Arsenal’s latest transfer pursuit is a continuation of Arsene Wenger’s old ways

Julian Draxler (Schalke)

Julian Draxler was once again the centrepiece of Schalke’s win over Stuttgart on Saturday, setting up Jefferson Farfan for his first and winning his side a penalty in the second half.

For Arsene Wenger, nothing much has changed. For those who wish to look at Arsenal’s pursuit of the young German at face value, it does appear that the club are looking to flex their financial muscle in the market for a second time; some may even question the need for Draxler in Arsenal’s congested locker room of midfielders.

The only thing that has changed is the price and the financial scope Arsenal are allowing themselves. Under Wenger, the onus has always been to develop young talents. The club are seen as the final step in the schooling of young players. Of course, some like Jack Wilshere have been at the club for much of their lives, yet others like Alex Oxlade-Chamberlain or Aaron Ramsey have been picked up with the view to moulding them in Arsenal and Wenger’s image. The talent was evident, but the final lessons were needed.

It’s much the same with Draxler. He’s considered one of Germany’s finest at present. At 20, he already has a wealth of experience at the top level of German and European football, continually looking more and more at ease with himself and the responsibilities that have been laid upon him.

But Schalke are not going to be the start and end of his journey. Like so many German youngsters over the years, he’ll either be swept up to the bigger power of German football, Bayern Munich (or Borussia Dortmund), or one of Europe’s top clubs will come calling.

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There’s no doubt about it that Draxler will make Arsenal a better team. There will of course be those who question the point of his signing, should it take place, while others will simply push for further reasoning behind Wenger’s famed stubbornness: Arsenal need a centre-back and certainly a striker, so the Arsenal manager buys another attacking midfielder.

But think of the depth Arsenal will have in that particular area of the field, and not just the use of the word to talk up numbers. Arsenal will genuinely have strength in depth. Is there any side in the Premier League who wouldn’t be better off with Draxler in their side? Manchester United; Manchester City could do with another creative figure when David Silva is out of the team. Only Chelsea can make a strong case that they don’t need the Schalke midfielder.

So Arsenal, who are known for hitting the self-destruct button in the past – something which was at times borne out of really poor playing personnel – will only be reinforcing their case as mainstays in this and future Premier League title races.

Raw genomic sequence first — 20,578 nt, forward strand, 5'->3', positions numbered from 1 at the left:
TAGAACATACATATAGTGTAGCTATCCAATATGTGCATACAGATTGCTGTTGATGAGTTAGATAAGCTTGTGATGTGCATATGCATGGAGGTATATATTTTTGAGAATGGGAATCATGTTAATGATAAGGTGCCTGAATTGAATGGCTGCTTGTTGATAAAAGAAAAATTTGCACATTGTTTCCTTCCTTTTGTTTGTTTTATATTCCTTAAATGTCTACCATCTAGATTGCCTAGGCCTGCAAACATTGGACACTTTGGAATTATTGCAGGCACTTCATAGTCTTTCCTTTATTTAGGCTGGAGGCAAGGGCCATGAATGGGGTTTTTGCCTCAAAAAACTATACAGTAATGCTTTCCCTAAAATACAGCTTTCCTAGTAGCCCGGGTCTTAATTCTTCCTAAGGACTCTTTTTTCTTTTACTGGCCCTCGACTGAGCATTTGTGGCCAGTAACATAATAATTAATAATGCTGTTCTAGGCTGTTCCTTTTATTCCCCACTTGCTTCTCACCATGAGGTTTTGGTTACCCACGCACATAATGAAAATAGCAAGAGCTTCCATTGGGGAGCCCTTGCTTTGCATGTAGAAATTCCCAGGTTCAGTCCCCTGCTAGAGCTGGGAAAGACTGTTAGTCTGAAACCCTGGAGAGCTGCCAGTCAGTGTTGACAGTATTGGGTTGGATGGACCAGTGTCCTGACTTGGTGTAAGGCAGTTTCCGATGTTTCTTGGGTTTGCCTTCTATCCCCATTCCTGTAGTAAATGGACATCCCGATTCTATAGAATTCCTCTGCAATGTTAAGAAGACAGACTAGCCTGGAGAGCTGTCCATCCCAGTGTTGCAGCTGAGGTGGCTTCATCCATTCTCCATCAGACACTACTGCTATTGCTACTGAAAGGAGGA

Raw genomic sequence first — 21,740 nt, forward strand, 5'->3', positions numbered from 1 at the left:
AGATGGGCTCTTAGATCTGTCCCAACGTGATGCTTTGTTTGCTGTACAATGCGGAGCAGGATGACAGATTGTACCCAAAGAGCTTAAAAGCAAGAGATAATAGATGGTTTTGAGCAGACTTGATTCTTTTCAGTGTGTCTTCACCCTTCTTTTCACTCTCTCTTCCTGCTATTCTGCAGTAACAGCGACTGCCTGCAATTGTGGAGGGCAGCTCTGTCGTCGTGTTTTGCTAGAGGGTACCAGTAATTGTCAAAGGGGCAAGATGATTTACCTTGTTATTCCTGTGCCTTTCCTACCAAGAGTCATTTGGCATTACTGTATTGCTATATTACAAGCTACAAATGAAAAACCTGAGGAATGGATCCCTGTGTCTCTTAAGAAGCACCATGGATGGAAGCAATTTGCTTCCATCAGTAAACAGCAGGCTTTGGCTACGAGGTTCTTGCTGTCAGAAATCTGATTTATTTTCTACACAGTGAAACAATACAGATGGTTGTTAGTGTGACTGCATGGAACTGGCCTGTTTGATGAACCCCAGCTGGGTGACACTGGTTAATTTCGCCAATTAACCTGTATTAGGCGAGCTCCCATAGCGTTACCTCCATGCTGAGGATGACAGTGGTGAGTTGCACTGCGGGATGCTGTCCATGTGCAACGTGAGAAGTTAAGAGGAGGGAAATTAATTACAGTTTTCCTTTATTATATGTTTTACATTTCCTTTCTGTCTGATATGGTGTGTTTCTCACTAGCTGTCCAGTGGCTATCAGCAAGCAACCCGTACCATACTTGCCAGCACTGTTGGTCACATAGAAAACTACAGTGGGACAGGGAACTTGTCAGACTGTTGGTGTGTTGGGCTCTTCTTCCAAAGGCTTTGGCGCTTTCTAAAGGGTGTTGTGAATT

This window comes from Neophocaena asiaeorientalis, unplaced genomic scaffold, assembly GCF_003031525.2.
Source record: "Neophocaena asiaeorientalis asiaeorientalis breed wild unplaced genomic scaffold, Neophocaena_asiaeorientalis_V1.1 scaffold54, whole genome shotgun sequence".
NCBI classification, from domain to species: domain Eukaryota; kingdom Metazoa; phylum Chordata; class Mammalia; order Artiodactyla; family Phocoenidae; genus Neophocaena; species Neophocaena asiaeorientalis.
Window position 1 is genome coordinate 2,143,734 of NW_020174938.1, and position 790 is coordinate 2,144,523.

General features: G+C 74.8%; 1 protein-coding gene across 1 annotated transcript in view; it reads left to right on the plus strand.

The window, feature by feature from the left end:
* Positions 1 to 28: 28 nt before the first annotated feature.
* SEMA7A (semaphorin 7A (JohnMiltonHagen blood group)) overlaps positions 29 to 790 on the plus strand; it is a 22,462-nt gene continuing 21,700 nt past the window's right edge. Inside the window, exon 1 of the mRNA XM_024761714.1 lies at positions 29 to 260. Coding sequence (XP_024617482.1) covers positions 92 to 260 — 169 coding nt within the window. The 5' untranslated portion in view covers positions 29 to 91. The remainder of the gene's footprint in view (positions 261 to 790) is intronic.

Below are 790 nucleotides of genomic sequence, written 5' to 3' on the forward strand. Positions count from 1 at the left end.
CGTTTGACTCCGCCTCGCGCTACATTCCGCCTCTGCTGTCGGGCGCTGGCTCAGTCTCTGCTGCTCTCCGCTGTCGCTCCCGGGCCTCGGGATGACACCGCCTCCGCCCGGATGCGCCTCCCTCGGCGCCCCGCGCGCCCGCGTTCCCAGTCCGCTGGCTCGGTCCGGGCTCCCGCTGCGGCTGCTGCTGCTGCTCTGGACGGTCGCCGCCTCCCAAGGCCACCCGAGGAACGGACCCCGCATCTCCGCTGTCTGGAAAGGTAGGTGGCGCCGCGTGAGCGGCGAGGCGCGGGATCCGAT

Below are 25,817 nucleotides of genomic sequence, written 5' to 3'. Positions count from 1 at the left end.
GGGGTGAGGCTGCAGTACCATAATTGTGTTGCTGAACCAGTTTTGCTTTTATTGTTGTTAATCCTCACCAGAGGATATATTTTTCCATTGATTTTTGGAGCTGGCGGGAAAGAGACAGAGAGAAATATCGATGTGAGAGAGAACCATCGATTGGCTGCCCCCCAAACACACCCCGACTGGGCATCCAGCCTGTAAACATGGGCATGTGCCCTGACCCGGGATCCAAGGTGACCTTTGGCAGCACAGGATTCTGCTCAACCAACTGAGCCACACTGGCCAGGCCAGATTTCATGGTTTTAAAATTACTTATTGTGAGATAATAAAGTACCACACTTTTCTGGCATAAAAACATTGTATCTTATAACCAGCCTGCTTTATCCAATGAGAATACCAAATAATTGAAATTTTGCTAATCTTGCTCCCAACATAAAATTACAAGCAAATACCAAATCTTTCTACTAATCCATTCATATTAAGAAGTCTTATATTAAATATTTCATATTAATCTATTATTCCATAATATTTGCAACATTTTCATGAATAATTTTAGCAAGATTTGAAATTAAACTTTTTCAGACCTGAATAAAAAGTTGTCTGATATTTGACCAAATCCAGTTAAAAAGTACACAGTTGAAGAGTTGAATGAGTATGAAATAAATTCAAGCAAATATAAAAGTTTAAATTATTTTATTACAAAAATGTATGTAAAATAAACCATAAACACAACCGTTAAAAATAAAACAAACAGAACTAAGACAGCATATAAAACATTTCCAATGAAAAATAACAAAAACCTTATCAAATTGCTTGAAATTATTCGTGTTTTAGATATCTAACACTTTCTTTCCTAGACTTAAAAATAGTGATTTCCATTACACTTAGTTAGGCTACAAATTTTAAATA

In hindsight, there is weight in the argument that Arsenal never made the most of their scouting network. Despite what some may think there’s nothing wrong with focusing on and acquiring youth to build good or even great teams in the future. Look at Dortmund, who initially didn’t have the spending power that they do now. But Dortmund were a contrast to Arsenal’s arguably wasteful approach.

Denilson was never an Arsenal player. How much did he really improve in the time he was at the club? Technique and skill is one thing, but a lot of it is in a player’s mental capacity too. Fran Merida is another, arriving with plenty of promise as another Cesc Fabregas. Joel Campbell, currently on loan at Olympiacos, may be doing well at other clubs around Europe, but I question whether he’d offer much to the current Arsenal team. Ignasi Miquel is yet another name who will never make it at Arsenal.

The point is Arsenal had a scattergun approach, stockpiling young players – and notably cheap players – in the hope that a few would stick. Obviously no one is expecting every player who comes through to be as good as Fabregas – he was one of those players that you land on once in a lifetime. But considering how long Arsenal have been at work with this youth approach, it’s taken a long time, and counting, to see any real return.

Draxler, on the other hand, is a proven talent, despite that phrase being something of a paradox. How can a talent be “proven?” If he was proven, he wouldn’t be a “talent,” with the implication being he’s still young and ripe for moulding. But the point is you know what you’re going to get with Draxler. His qualities are much, much clearer than previously mentioned Arsenal “talents.”

Arsenal now, like Dortmund, have the spending power to take themselves into higher tiers in the market. The club could go on in the manner which they started this past summer by bringing in another readymade superstar like Mesut Ozil, but Wenger wants to continue the approach of developing youngsters as his primary means of building.

There are some who would rightly argue that Draxler falls somewhere in between. He’s young, but there are few doubting that he’d be a superstar in the future. The point is he is young and he does have further room to develop. At 20, no matter how high the transfer fee, no one is the finished article. Look at Mario Goetze as an example.